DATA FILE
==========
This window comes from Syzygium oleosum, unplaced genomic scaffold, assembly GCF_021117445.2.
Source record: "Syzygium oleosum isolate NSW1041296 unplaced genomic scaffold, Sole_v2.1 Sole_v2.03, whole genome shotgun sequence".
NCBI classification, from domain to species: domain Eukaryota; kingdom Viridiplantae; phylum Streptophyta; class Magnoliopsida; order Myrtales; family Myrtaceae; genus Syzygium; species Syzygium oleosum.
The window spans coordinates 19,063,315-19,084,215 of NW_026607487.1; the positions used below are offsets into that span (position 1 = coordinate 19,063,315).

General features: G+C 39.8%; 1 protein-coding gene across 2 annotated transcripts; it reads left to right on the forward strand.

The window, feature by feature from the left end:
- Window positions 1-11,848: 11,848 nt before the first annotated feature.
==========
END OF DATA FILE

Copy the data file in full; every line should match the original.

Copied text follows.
This window comes from Syzygium oleosum, unplaced genomic scaffold, assembly GCF_021117445.2.
Source record: "Syzygium oleosum isolate NSW1041296 unplaced genomic scaffold, Sole_v2.1 Sole_v2.03, whole genome shotgun sequence".
NCBI classification, from domain to species: domain Eukaryota; kingdom Viridiplantae; phylum Streptophyta; class Magnoliopsida; order Myrtales; family Myrtaceae; genus Syzygium; species Syzygium oleosum.
The window spans coordinates 19,063,315-19,084,215 of NW_026607487.1; the positions used below are offsets into that span (position 1 = coordinate 19,063,315).

General features: G+C 39.8%; 1 protein-coding gene across 2 annotated transcripts; it reads left to right on the forward strand.

The window, feature by feature from the left end:
- Window positions 1-11,848: 11,848 nt before the first annotated feature.